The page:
UBS Media Conference: TWC’s Britt Says Carriage Battles Bad for Consumers - Broadcasting & Cable

UBS Media Conference: TWC’s Britt Says Carriage Battles Bad for Consumers

Time Warner Cable chief Glenn Britt envisions future where cable subscription gets you “the four ‘anys,’” says broadband becoming “most important thing we sell to people”
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UBS Media Conference: Complete Coverage
Time Warner Cable CEO Glenn Britt waded into the perennial
skirmishes between cable operators and programmers over carriage negotiations,
saying that both parties need to be more mindful of consumers when wrestling
over the rising cost of content.

Speaking Dec. 8 at the UBS Global Media and Communications
Conference, Britt noted that programmers and carriers have a "symbiotic
relationship" and lamented that "people in symbiotic relationships don't get
along very well.

He said Time
Warner Cable's "Get Tough or Rollover" campaign
, in which the company
invited consumers to weigh in online on how it should deal with programmers'
cost increases, had received some 380,000 visits as of the previous evening and
that 95% came down on the "get tough" side.

Britt said that the campaign was meant to educate consumers
about where the cost increases were coming from. "The one good part of the
content business has been the cable networks," thanks to the
subscription-advertising dual-revenue model, he said, adding that "other
sectors are trying to compensate by raising the price of content."

He said the company has "heard from some of the content
companies" regarding the campaign. "They're wondering what exactly that's all
about," he said. "Let's leave it at that."

Britt noted that the response, particularly in comments that
showed consumers want to buy smaller packages of cable programming,
demonstrated the soundness of cable's subscription model and its packaging of
networks-factors that he believes underscore the demand for a TV Everywhere
authentication play.

"Consumers like to buy these products in subscription form
and they do like to buy packages," said Britt, adding that he envisioned a
world in which a subscription would offer consumers what he called "the four
‘anys'": access to any content on any device, anytime and anyplace.

In that world, he said, "our role is kind of the plumbers...to
do the plumbing and make it really easy for you as a consumer."

Speaking a day after Time Warner Cable reached an extension
of its retransmission consent agreement with Sinclair Broadcast Group, Britt
touched on the issue of retrans negotiations in general comments about the
struggling broadcast model. Referring to NBC Universal chief Jeff Zucker's
remarks at the confab the previous day, he said the relative strength of the
cable model left broadcast networks stuck in a business plagued by "all sorts
of anachronisms," including the exclusivity of network-affiliate relationships.

"I don't know where the broadcast networks are going to go,"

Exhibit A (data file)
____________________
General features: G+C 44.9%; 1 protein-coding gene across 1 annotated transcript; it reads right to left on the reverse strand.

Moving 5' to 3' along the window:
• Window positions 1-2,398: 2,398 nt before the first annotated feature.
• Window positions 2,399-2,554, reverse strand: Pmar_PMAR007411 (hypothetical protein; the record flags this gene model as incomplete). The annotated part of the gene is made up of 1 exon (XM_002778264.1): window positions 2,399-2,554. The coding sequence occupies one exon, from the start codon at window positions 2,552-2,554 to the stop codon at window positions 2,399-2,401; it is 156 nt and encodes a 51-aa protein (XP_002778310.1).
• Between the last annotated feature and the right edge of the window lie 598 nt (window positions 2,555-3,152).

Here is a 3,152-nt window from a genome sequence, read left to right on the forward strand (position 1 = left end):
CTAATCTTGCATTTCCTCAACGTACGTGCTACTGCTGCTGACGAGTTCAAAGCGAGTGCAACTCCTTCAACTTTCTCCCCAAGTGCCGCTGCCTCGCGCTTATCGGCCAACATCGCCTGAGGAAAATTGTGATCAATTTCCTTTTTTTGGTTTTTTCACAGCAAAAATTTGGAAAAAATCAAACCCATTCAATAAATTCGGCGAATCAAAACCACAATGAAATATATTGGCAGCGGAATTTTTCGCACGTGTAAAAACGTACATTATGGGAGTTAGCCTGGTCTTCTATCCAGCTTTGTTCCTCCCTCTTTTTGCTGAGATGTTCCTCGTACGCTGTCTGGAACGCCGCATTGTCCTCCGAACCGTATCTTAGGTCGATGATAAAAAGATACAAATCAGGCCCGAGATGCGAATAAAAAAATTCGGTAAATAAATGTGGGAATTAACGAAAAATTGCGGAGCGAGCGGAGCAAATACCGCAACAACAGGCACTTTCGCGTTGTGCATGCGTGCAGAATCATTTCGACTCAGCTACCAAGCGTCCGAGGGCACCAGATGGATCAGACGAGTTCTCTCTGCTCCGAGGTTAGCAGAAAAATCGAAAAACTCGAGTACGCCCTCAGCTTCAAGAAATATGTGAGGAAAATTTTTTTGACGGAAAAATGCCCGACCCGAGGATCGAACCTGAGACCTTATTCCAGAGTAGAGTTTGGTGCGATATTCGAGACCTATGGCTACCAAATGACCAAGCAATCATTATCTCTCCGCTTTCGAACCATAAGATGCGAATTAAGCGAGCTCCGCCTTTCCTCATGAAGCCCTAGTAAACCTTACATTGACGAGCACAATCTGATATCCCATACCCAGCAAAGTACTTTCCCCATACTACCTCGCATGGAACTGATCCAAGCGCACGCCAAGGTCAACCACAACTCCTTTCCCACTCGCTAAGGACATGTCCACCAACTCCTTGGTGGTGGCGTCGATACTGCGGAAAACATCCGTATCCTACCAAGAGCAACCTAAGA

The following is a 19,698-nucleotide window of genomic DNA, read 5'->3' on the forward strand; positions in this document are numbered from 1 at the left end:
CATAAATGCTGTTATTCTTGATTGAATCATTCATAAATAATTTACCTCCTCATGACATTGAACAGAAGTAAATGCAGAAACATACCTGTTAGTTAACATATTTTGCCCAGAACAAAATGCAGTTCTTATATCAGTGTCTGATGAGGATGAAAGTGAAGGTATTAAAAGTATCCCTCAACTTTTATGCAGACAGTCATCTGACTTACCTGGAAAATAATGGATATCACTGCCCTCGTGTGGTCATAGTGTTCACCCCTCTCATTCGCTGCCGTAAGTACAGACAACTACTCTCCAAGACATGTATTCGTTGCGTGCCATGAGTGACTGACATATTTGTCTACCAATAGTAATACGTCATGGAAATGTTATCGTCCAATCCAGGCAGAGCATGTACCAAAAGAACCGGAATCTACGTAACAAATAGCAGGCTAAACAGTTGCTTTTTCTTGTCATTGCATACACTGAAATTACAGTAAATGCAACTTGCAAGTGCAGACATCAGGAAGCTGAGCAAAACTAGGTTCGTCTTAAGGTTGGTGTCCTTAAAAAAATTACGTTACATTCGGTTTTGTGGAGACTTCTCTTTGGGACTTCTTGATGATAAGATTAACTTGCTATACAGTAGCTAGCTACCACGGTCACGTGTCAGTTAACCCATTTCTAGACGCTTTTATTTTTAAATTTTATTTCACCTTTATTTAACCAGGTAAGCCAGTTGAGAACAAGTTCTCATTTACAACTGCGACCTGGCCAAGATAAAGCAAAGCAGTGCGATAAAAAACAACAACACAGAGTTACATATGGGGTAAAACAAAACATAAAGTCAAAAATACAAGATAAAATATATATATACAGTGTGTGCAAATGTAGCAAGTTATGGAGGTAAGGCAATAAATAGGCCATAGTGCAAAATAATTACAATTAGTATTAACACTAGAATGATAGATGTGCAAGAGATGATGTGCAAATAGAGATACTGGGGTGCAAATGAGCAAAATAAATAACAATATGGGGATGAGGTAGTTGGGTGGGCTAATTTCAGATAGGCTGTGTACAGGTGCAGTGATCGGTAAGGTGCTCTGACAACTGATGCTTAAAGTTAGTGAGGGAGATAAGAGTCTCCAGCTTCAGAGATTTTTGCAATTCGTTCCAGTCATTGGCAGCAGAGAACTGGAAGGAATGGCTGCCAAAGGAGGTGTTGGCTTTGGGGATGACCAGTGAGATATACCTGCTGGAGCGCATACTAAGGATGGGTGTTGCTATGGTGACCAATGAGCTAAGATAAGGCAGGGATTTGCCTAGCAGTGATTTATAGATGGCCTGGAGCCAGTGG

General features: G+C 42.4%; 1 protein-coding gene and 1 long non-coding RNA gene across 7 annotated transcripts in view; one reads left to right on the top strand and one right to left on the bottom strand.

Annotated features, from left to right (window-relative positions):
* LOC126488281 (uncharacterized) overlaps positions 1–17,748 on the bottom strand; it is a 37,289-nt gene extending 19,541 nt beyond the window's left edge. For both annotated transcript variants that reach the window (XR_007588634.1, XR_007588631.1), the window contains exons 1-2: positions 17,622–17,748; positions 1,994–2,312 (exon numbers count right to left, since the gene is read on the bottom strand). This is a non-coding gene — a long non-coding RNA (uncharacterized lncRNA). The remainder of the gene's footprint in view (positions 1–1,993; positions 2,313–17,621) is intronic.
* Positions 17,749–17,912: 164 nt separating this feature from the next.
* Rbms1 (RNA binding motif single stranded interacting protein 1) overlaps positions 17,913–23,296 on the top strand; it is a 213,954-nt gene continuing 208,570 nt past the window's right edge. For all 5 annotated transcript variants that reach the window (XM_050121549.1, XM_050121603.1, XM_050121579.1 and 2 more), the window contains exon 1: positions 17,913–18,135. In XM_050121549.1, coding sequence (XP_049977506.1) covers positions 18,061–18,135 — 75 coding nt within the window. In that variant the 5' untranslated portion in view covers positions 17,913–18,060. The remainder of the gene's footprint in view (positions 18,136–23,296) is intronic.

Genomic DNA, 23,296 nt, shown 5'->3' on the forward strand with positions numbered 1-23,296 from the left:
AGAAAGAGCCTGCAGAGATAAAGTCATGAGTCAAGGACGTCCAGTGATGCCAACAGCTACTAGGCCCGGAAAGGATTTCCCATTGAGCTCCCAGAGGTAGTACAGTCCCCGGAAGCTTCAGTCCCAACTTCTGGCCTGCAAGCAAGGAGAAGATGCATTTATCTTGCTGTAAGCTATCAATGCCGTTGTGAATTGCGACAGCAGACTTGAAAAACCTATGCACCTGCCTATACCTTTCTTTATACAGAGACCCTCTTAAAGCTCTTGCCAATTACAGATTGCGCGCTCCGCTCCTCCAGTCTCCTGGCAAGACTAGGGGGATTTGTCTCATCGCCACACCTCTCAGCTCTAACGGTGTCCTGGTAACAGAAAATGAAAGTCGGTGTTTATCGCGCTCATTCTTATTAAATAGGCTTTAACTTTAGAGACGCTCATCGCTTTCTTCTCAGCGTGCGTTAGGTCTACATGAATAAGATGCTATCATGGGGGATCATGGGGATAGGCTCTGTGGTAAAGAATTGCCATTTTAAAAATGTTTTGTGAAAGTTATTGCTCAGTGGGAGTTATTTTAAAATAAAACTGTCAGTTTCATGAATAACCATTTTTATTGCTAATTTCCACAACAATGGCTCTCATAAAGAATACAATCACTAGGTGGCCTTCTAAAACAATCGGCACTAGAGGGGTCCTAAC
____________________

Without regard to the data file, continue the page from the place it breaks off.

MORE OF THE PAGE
Britt said, noting that some 90% of viewers receive TV through a pay service.
"There's still some sense that there's something called ‘free TV' out there;
well, it's not free for the majority."

Addressing the fourth-quarter outlook for Time Warner Cable
amid the protracted recession, Britt said there were "glimmers of light" in ad
revenue and broadband sales, "but we're not out of the woods yet."

Responding to the growing clamor for interactive
advertising, he assured the audience the company was working on it with the
Canoe Ventures consortium. "For people who want instant gratification, I know
it seems like it's taking a long time," he said. "But over the next year or so,
you're going to see some things happening in that space."

On the subject of broadband, Britt said, "if it's not
already, it's on its way to become the most important thing we sell to
people-increasingly more than television." That demand promised opportunity for
growth and "the ability to charge more over time." But it also promised
increasing traffic congestion and the need to confront it as an industry.

"Either we're going to put up with the congestion as a
society or we're going to allow some form of network management, which the FCC
is starting to tackle, or we're going to charge more for using more," said
Britt, adding that he favored some form of the latter.

He touched on the current debate over spectrum allocation
and praised the FCC for its focus on "getting all the facts and approaching
this in a thoughtful and balanced way."

Asked his thoughts on what the Comcast-NBC Universal deal
says about the value of content-distribution synergies, Britt said that such
synergies never delivered much value for Time Warner before it spun off its cable
division.

"Brian Roberts doesn't seem to be talking about synergies,
just that it a good investment," he said. "Time will tell....but it's not being
done for all sorts of wonderful synergies."

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